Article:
Reventure has everything I love to see in an indie game: a unique concept, well executed, and with a fun sense of humor. Despite being a bit turned off by the over-pixelation, the game was a blast to play and kept me wanting to try new things.
Reventure has a fairly simple premise, story-wise. An evil overlord has kidnapped the Princess and the King has asked you to retrieve her. In terms of a base story, it does not get much more simple than that.
What makes Reventure interesting is that you’re never told how to rescue the Princess. You are just given freedom to move around and explore the two-dimensional world. Through your exploration you will find new items, shortcuts, traps, and areas to explore.
One fun aspect of Reventure is that each item you collect weighs you down slightly. Early on you have to make the decision whether to grab the shield or jump to an overhanging platform which you will not be able to reach if carrying the shield. By affecting your jumping, Reventure turns every item into a decision. I need the sword to fight off the minions, but if I grab the sword, I won’t be able to reach the platform I just passed. What should I do?
Also, you will die. A lot. This is not to say that the game is difficult. Most enemies that appear can be killed with one swing of the sword. Instead, Reventure is a game built around the concept of death as both the means to the end and the end. Your goal is to not just learn through your experiences and deaths, but to seek out and experience the 100 endings offered by the game.
Each ending includes a short explanation about how you died, failed, succeeded, or were otherwise detained. You then get a little plaque commemorating your ending and are set free to try again, this time with a different combination of items or a different plan altogether.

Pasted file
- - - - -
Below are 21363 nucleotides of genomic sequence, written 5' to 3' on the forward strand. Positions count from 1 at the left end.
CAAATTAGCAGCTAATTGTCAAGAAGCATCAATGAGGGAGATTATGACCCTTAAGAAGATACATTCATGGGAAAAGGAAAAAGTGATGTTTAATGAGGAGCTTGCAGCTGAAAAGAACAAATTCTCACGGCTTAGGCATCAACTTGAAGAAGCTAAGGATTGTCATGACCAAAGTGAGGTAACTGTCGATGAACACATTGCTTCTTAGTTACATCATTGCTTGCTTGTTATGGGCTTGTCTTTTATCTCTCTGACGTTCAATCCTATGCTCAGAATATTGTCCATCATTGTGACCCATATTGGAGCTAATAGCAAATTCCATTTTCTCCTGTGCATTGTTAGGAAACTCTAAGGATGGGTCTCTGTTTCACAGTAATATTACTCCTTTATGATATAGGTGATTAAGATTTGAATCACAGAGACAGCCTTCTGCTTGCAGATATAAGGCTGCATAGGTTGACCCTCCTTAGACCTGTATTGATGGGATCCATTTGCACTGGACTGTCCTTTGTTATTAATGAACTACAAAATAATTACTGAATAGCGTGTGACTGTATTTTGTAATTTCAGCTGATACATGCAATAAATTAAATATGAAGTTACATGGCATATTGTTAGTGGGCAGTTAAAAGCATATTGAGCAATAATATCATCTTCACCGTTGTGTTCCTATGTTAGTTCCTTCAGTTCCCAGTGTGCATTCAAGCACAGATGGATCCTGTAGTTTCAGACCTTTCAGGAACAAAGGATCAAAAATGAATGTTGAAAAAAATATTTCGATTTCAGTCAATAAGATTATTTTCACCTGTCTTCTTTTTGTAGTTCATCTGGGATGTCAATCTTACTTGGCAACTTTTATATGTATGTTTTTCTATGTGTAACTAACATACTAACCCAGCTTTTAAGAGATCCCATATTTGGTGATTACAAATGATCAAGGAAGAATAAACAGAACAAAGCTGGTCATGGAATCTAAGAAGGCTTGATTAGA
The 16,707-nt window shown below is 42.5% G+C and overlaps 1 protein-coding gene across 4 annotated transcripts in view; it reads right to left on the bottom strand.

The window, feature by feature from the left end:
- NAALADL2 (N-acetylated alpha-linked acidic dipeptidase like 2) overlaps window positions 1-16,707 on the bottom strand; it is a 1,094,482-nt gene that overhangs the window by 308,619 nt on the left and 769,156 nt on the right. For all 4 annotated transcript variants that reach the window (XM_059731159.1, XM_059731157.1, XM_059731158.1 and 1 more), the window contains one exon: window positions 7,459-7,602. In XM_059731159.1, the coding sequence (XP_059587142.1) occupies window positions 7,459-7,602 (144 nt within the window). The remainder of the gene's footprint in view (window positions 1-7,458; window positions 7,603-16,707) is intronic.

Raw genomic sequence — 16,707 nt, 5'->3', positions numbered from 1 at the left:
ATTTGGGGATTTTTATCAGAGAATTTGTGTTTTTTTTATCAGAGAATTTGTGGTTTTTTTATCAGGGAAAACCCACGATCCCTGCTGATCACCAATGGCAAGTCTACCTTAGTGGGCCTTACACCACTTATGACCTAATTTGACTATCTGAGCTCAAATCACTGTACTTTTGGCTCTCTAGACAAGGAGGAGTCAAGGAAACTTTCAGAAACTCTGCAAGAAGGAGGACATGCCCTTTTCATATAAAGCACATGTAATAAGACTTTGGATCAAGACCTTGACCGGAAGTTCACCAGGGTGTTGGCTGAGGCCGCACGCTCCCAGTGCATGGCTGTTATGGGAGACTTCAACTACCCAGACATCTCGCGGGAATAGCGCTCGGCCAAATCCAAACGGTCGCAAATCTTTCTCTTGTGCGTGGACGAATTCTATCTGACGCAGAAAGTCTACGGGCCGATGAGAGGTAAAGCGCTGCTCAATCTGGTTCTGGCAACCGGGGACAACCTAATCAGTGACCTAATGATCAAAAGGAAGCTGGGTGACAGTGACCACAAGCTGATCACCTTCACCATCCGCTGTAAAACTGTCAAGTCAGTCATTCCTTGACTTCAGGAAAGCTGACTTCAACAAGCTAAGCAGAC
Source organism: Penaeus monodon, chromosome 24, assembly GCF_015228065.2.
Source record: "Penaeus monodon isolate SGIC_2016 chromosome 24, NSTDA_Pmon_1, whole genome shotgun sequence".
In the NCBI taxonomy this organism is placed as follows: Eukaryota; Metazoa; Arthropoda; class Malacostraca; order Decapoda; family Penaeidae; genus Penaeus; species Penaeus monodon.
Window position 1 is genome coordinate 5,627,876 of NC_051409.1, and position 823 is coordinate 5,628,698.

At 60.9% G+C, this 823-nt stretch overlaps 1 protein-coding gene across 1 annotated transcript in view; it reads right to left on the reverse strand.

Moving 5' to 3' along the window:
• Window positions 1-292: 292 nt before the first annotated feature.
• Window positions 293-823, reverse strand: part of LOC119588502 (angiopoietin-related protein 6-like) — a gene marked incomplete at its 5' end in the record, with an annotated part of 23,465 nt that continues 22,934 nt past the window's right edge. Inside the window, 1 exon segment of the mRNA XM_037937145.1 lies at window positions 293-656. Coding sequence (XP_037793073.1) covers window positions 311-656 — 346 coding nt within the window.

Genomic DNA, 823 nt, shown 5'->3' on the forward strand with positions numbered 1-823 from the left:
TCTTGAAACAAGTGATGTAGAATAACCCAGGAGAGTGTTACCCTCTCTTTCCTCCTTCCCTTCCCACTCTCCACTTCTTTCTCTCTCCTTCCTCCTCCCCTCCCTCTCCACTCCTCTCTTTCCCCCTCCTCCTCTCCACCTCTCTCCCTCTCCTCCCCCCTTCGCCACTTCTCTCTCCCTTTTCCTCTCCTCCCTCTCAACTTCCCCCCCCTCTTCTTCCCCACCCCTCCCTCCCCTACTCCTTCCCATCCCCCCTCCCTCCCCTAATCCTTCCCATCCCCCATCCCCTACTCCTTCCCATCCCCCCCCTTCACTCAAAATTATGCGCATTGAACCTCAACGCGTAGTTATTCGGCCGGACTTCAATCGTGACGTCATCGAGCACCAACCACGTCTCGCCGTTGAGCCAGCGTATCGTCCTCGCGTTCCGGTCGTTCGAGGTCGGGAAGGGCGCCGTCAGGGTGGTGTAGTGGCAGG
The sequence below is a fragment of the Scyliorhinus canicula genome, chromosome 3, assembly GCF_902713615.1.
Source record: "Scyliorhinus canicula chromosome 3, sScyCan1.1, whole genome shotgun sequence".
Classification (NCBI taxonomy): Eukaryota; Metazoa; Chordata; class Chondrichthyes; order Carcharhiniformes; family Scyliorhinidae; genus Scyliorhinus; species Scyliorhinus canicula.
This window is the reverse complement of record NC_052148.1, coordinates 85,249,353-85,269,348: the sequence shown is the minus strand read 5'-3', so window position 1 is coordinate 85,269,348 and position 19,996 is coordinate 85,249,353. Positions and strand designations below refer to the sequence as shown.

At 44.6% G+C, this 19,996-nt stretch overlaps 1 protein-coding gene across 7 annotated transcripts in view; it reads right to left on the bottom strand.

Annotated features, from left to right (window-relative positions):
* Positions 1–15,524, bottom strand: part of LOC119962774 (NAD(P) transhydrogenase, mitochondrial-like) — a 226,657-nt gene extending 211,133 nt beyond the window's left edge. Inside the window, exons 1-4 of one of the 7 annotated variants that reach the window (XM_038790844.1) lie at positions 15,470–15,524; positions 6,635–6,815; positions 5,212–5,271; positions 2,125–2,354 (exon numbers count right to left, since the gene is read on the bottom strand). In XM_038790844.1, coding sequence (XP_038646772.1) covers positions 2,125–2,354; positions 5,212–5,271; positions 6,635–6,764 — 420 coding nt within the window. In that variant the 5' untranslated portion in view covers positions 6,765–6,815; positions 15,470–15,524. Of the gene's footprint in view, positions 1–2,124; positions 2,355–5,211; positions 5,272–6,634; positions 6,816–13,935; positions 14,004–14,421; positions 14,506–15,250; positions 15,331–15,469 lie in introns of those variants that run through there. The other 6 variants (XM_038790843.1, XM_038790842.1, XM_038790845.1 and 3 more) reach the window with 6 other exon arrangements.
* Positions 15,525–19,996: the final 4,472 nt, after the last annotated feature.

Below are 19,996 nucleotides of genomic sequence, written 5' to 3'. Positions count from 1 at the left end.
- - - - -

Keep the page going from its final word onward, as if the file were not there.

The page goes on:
Reventure’s main conceit, its 100 endings, is also its main draw. Every time you reach an ending, you feel empowered to try again with something new. Unlike other games where death can lead to intense frustration and an increase in your skill (I’m looking at you Dark Souls), Reventure actually makes you feel good for each ending you receive. Each ending is an achievement and feels worth obtaining. In that way, the game is similar to The Stanley Parable.
There is also something to be said for providing the right amount of humor in the game. Given how much time is spent watching your character fail, it is a credit to Reventure’s writing team that each ending feels amusing. Each time some new action ended the game, I found myself more amused than annoyed.
My one nitpick with Reventure is the pixel graphics. While the style is interesting, it is often hard to tell what one clump of pixels is supposed to be. Especially early on in the game, I found myself staring a bit too hard at the screen to try to make out what my character was supposed to look like. Fortunately, the pixelation does not seem to have negative effects on the gameplay and each item that can be affected by your actions is designed to be clearly distinguishable.
Overall, I would highly recommend Reventure for fans of exploration and light comedy. It is not an incredibly difficult game and it is not extremely action oriented, but if you enjoy trying new things and finding new secrets in games, then Reventure will be a great use of a few hours. In two hours, I have been able to reach roughly 25 of the 100 endings and I am itching to go back and try one more thing.